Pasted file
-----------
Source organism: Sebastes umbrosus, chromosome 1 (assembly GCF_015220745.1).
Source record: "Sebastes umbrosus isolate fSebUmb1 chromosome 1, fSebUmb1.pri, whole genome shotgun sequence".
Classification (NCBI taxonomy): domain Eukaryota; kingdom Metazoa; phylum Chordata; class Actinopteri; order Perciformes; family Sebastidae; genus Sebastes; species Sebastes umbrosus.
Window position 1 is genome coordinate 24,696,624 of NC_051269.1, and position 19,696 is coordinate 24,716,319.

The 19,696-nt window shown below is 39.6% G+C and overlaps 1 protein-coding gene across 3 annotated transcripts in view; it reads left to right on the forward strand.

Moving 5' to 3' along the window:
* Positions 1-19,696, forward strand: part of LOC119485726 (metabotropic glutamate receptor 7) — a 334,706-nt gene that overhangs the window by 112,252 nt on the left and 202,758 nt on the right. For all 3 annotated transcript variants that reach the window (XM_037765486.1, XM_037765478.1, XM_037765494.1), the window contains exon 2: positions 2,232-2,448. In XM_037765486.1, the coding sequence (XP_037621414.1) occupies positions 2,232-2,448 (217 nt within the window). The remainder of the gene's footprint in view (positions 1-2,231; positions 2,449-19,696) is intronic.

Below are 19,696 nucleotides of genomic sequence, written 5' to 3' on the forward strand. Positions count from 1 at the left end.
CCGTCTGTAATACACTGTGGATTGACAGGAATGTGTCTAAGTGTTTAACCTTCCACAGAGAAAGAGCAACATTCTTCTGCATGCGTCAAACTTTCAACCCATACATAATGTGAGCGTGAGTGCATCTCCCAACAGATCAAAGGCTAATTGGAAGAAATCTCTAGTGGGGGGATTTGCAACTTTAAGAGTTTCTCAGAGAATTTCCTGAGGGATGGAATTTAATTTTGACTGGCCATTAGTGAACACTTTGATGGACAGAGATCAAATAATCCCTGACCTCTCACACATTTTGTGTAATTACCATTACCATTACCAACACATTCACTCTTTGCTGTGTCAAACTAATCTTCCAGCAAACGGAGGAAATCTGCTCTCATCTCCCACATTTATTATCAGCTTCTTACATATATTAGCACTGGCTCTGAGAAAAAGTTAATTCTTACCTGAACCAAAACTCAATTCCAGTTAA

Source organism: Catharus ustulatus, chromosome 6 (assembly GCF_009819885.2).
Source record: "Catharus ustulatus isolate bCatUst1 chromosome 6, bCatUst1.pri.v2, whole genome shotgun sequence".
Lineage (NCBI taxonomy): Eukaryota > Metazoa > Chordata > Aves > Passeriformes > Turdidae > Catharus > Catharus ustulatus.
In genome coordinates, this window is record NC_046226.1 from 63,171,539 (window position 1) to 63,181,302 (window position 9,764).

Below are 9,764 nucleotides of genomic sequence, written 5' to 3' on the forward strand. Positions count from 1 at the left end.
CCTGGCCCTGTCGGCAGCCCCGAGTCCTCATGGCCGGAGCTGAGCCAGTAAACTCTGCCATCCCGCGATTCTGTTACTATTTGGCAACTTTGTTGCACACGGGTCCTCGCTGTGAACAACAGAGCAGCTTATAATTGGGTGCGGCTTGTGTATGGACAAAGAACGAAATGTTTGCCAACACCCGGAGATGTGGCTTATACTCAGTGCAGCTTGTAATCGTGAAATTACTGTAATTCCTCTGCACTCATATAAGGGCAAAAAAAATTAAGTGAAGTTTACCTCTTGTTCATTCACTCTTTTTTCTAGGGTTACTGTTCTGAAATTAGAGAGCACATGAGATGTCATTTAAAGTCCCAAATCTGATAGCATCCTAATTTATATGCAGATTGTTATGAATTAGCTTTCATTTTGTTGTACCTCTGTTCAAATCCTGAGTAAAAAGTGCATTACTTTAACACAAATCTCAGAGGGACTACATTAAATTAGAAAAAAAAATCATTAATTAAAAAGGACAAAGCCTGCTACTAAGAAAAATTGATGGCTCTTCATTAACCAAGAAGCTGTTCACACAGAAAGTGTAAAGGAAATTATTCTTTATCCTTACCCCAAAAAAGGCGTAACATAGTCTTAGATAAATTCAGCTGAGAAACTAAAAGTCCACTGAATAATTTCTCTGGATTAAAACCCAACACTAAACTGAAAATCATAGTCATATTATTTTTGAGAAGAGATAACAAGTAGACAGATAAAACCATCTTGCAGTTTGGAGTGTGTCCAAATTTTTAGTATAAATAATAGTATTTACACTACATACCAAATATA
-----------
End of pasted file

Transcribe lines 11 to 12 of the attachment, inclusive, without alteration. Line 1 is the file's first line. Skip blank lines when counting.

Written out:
Source record: "Catharus ustulatus isolate bCatUst1 chromosome 6, bCatUst1.pri.v2, whole genome shotgun sequence".
Lineage (NCBI taxonomy): Eukaryota > Metazoa > Chordata > Aves > Passeriformes > Turdidae > Catharus > Catharus ustulatus.